'Of all the genetic engineers who have renounced the technology—Arpad Pusztai, Belinda Martineau, Thierry Vrain, John Fagan and Michael Antoniou, among others—because of its shortsighted approach and ability to produce unintended and potentially toxic consequences, Caius Rommens' story may be the most compelling.
Rommens was director of research at Simplot Plant Sciences from 2000 to 2013 where he led development of the company's genetically engineered Innate potato. But over time, Rommens started to have serious doubts about his work and worried about potential health risks from eating the GMO potatoes, which are now sold in 4,000 supermarkets in the U.S.
Rommens' concerns about the GMO potato led him to write a book, Pandora's Potatoes, which was recently published. The book is a case study on how a scientist's initial enthusiasm about genetic engineering turns to doubt and fear as he realizes the hazards the technology can create.
I recently interviewed Caius Rommens about his work developing the GMO potato and the misgivings he now has about it.
Caius Rommens: I left my position as team leader at Monsanto to start an independent biotech effort at Simplot. During the 12 years I worked there, I designed a genetically modified potato that I believed was resistant to bruise and late blight, and that could be used to produce French fries that were less colored and less carcinogenic than normal fries.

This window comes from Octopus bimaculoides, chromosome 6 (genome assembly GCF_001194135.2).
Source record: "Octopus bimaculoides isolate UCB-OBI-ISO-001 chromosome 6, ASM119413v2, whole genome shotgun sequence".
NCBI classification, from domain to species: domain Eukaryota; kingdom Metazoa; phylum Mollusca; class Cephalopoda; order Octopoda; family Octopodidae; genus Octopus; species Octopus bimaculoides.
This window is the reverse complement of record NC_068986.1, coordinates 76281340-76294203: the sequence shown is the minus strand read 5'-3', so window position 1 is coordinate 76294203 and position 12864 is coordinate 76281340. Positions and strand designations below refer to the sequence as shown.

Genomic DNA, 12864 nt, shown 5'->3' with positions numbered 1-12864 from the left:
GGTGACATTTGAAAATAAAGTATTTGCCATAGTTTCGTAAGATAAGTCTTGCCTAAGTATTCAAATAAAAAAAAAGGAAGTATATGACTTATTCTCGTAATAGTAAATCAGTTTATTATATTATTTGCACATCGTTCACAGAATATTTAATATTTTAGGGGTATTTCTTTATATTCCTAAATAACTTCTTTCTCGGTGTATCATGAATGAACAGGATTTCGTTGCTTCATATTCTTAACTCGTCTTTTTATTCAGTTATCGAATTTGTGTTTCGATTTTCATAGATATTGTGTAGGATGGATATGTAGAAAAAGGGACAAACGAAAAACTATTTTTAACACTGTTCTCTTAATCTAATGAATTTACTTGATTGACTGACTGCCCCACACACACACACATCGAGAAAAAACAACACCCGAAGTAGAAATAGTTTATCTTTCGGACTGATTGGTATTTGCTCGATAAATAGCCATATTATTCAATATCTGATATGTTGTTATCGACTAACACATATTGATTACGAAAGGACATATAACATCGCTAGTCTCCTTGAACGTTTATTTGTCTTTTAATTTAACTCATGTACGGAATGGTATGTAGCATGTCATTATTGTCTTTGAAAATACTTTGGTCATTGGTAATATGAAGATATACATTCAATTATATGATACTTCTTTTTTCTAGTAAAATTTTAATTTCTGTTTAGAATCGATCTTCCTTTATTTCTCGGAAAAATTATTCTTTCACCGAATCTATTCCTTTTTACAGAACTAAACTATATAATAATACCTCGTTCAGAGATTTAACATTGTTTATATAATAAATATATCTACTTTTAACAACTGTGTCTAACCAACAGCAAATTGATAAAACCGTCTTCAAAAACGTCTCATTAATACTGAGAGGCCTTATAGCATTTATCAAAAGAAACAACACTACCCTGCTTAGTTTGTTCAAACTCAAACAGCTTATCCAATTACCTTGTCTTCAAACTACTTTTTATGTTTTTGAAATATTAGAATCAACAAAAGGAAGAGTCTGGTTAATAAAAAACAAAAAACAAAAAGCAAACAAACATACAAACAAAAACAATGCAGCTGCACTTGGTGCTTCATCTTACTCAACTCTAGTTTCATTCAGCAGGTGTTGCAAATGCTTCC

The main genetic engineering of the Simplot GMO potatoes as described in your book was silencing genes called RNAi. What are some of the possible negative consequences of silencing genes?
CR: Silencing is not gene-specific. Any gene with a similar structure to the silencing construct may be silenced as well. It is even possible that the silencing that takes place inside the GM potatoes affects the genes of animals eating these GM potatoes. I am most concerned about bees that don't eat GM potatoes but may use GM potato pollen to feed their larvae. Based on my assessment of the literature, it appears that the silencing constructs are active in pollen.
You say that silencing the PPO (polyphenol oxidase, a gene responsible for browning in potatoes) gene increases toxins that accumulate in the GMO potatoes. Why are these toxins produced and what effects could these toxins produce on human health?'
Read more: GMO Potato Creator Now Fears Its Impact on Human Health
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